The D.O.C. is undeniably one of the pillars of West Coast gangster rap. As the co-founder of Death Row Records and secret weapon behind albums such as N.W.A’s 1988 landmark Straight Outta Compton and Dr. Dre’s 1992 debut The Chronic, the Dallas native ushered in a whole new era of Hip Hop that still resonates over 30 years later. But in November 1989, just a mere three months after dropping his platinum-certified solo album No One Can Do It Better, The D.O.C. had an experience that would drastically alter the course of his life.
After leaving a party one night in Los Angeles, The D.O.C. was admittedly “high as a kite” when he eventually fell asleep at the wheel and crashed into the side of the freeway. Without the aid of a seatbelt, he flew out of the rear window and slammed face-first into a tree. His injuries required 21 hours of plastic surgery and over two weeks in the hospital. When he came to, he realized he couldn’t speak, a devastating feeling for anyone but especially a rapper who makes a living using their voice.
The life-changing incident is one of many subjects The D.O.C. addresses in the forthcoming documentary The DOC, which he described as a very “cathartic” experience. Speaking to HipHopDX in a recent phone interview, the man born Tracy Lynn Curry looked back on that fateful night. What some people may not know is The D.O.C. had already been pulled over once by Beverly Hills police but when the officers realized who he was, they let him go despite the fact he was clearly intoxicated.
“The night of the accident, it was like a 24-hour period where I had tried both cocaine and ecstasy,” he admitted. “And then it just quit working when I was driving home.” When asked if he wished the officers would have hauled him off to jail, he replied, “I did that for about 30 years. But here recently, I understand that those officers were just a part of that time. Had they taken me to jail, I wouldn’t be here where I am right now today. Now, I have insight into an understanding that allows me to help a lot of other people who are in that same space.”
But it was a long, arduous road to get to that place. For years after the accident, he drowned himself in drugs and alcohol as he continued to write for N.W.A. He ultimately left Ruthless Records for Death Row Records where he’d go on to write for Dr. Dre. But when he had his now 17-year-old daughter Puma with Erykah Badu, that changed everything and soon, he was able to start loving himself again.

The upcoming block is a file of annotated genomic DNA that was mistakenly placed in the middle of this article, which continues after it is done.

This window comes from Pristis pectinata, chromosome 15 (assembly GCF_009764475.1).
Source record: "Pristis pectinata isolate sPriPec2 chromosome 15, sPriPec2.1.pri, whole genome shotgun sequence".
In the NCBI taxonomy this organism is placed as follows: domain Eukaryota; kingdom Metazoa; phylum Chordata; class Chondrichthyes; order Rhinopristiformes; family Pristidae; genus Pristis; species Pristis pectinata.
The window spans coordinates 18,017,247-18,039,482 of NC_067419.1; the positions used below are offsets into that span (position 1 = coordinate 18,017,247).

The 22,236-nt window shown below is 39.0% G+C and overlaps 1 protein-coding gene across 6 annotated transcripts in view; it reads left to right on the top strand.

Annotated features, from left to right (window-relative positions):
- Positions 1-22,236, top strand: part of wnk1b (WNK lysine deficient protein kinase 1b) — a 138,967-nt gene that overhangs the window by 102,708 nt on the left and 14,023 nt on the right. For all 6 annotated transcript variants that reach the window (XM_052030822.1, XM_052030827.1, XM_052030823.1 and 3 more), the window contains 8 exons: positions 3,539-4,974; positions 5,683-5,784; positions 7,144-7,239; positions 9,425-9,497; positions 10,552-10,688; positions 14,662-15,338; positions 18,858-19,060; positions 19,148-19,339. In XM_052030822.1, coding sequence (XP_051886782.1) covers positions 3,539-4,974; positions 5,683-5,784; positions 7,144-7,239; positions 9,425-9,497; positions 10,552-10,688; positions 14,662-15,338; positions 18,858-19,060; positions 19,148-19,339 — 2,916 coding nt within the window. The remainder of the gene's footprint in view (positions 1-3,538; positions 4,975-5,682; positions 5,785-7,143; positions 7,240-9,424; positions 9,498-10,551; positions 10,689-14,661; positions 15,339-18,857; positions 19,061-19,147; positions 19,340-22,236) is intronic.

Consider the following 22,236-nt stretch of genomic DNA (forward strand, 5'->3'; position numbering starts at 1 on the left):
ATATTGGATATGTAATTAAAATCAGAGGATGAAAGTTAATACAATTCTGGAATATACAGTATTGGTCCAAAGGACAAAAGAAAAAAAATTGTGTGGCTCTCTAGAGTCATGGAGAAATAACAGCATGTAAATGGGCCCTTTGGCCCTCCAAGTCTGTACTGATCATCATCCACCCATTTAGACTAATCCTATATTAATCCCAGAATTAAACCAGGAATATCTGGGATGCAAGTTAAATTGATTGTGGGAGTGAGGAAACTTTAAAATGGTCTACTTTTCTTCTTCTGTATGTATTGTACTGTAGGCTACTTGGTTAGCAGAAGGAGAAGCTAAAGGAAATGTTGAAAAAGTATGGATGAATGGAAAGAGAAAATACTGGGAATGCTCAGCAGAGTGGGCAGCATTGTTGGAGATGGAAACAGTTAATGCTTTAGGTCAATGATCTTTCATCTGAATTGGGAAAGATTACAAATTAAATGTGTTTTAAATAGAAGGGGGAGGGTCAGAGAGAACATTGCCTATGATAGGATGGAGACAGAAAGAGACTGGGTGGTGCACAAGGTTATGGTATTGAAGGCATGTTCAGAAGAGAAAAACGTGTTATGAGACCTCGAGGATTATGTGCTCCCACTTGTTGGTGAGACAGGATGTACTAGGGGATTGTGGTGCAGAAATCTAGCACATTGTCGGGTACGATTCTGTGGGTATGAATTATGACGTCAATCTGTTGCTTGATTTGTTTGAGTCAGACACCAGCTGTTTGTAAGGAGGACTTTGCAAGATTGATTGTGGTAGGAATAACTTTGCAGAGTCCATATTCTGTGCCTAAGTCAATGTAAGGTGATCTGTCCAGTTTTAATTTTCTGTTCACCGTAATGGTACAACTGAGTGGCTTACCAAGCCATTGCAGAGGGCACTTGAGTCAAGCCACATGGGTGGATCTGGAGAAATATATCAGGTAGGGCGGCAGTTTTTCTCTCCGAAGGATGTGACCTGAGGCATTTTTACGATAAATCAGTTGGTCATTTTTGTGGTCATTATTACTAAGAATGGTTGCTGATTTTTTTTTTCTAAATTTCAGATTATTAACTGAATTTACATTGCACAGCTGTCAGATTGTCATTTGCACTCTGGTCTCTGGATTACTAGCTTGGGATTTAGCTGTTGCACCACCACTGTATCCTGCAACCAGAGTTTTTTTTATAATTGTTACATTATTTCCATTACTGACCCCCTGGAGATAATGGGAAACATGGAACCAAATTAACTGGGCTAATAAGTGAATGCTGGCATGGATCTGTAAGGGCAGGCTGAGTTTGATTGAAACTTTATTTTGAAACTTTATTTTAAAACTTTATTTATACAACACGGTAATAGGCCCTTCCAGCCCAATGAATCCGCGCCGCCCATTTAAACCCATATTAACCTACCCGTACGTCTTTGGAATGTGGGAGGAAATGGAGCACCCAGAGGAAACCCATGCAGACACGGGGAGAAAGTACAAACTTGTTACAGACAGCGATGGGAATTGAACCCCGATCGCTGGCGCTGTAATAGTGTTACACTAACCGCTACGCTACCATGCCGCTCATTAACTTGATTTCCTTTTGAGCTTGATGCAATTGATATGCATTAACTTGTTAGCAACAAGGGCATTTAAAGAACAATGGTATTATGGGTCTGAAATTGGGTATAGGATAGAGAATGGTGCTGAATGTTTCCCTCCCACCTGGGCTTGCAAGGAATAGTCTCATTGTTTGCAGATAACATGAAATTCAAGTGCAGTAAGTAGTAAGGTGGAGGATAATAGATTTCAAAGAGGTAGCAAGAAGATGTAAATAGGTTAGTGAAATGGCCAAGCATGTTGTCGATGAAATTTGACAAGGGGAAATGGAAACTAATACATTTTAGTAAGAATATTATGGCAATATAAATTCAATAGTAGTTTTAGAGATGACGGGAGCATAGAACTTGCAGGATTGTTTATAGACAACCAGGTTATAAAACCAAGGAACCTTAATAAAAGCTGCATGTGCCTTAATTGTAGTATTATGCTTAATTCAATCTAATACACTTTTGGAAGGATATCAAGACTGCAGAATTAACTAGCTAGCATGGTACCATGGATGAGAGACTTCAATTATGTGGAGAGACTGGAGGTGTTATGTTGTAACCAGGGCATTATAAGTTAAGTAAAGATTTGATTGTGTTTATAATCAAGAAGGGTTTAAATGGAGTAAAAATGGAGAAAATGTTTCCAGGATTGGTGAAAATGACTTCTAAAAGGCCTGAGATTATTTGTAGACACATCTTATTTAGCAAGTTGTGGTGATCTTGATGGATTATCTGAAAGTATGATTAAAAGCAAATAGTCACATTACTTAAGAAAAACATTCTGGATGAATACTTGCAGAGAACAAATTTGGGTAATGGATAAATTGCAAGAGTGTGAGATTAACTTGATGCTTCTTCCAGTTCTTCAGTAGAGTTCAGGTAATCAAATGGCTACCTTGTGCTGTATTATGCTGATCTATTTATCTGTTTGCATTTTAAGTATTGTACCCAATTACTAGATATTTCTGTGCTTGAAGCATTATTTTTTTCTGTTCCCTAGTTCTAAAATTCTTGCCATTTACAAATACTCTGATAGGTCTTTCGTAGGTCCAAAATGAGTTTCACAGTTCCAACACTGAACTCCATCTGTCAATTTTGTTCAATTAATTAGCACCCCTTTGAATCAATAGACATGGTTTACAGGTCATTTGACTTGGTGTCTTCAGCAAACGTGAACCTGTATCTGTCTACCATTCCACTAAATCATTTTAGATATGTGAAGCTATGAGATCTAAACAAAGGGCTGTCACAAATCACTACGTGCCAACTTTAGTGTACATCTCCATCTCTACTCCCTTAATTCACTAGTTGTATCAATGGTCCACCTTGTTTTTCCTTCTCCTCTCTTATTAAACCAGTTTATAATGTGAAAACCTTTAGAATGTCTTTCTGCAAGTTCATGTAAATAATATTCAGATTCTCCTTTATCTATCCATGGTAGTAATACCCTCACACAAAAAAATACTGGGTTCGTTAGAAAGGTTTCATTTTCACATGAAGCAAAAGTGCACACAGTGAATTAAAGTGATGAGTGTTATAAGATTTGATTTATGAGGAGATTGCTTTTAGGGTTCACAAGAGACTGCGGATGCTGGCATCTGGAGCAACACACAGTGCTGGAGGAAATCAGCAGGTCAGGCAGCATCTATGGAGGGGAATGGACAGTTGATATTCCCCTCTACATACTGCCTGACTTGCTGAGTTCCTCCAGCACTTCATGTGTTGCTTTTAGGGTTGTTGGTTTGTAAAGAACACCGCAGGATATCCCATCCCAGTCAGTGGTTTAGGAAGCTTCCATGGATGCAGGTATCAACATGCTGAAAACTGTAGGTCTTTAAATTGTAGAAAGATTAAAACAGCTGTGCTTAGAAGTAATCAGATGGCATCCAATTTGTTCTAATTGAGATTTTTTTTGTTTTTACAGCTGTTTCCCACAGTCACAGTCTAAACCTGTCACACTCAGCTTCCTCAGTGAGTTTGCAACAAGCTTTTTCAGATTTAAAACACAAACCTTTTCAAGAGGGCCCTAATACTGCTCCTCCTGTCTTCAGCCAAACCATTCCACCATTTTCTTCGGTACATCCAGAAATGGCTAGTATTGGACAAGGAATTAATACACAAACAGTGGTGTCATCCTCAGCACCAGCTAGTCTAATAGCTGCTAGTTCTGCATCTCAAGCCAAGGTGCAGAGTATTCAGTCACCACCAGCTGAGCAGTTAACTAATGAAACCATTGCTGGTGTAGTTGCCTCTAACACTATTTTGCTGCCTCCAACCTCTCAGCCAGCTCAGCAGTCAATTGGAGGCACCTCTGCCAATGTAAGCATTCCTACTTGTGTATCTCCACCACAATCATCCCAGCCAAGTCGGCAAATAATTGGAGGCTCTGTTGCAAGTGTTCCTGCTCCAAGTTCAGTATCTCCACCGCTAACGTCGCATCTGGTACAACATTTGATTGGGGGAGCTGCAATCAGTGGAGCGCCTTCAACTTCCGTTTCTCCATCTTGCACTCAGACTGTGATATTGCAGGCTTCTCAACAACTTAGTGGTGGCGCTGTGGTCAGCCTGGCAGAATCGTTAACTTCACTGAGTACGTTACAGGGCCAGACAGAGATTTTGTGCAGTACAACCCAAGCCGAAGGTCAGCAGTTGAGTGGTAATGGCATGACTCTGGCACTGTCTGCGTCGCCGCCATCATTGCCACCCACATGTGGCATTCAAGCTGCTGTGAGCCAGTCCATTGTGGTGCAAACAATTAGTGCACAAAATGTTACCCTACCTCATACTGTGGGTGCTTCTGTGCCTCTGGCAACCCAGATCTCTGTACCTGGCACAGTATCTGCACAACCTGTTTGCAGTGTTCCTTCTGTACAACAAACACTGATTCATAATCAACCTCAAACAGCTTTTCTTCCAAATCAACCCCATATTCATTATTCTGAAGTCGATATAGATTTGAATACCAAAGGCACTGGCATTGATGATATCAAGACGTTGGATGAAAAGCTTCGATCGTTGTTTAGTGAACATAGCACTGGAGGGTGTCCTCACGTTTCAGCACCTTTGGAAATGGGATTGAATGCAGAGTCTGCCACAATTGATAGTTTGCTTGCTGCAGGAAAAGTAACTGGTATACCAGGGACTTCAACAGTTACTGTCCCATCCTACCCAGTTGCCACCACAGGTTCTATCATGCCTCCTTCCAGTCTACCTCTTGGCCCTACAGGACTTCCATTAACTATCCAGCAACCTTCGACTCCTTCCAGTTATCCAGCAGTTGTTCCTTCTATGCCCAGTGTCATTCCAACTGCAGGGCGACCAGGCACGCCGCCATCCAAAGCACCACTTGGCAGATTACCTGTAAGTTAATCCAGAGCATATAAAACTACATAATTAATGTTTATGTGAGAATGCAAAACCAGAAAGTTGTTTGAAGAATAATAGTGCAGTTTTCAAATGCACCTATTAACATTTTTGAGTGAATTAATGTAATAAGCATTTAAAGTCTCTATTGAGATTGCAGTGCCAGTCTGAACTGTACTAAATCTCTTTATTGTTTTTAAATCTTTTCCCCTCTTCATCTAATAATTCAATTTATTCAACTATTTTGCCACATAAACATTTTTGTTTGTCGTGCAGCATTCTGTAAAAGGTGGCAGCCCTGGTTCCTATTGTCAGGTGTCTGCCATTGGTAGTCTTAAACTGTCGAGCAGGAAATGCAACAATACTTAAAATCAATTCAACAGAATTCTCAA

“Puma, she was really great as a baby and just being a daddy’s kind of a baby,” he said. “She just loved me so hard, I just had to develop some sort of self-love. My girl, she’s super brave. Doesn’t stay down for anybody, including me.”
As a result of the accident, The D.O.C.’s larynx was crushed — but not because of the car accident itself. It took years for The D.O.C. to learn it was actually damaged by a tube inserted into his throat at the hospital.
“I found out years later,” he explained “I found out that it’s a pretty common practice, and that happened to another friend of mine, but his came back. It wasn’t as strong as it was before, but it kind of came back, mine just didn’t. It was tough, and it was just scars on my face, so I couldn’t miss it. If I looked in the mirror, I could see it. If I spoke, I could hear it.”
While the accident will assuredly be a major focal point of the documentary, The D.O.C. said it will also be the “whole story” of how he persevered.
“It’s really a great story, and that’s all it is,” he said. “I mean, it’s a lot of really amazing people that I’ve had the blessing to be able to cross paths in this journey. And they all affected me in amazing ways throughout this journey as I found out how to love myself for who I am.
“The blessing is life. When you wake up, it’s a blessing. This whole journey was a spiritual one. It started with sort of a revelation where God kind of spoke to me through someone and said that this whole accident, the accident itself was for a purpose. And I could stop blaming me for it, because it wasn’t me, it was him.”
Of course, The D.O.C. vividly remembered when the part of his melodic voice returned — and it had to do with a yawn.
“I was locked up, and I was locked up for a year for drinking and driving, and I was in one of those classes that they make you take,” he recalled. “And there was a tone that wasn’t there before. It was after years of trying to pull the vocal cords back together, they could finally touch if I did it in a certain way. So, I thought I was going to be rapping after that, but it’s still yet to pull far enough to really do anything, but it was a neat trick.”
Although The D.O.C. can’t rap like he did on “It’s Funky Enough” or “The Formula,” he knows he has a bigger mission: “I found sort of a different purpose, and that purpose needs this voice.”
The DOC is scheduled to premiere at the Beacon Theatre in New York City on June 10 as part of the 2022 Tribeca Festival. Additional screenings will be held at Cinépolis on June 11 and Village East by Angelika on June 18. After that, he said he’ll have a better idea of when the film will see a wider release. Check back with HipHopDX soon for Part II of The D.O.C. interview.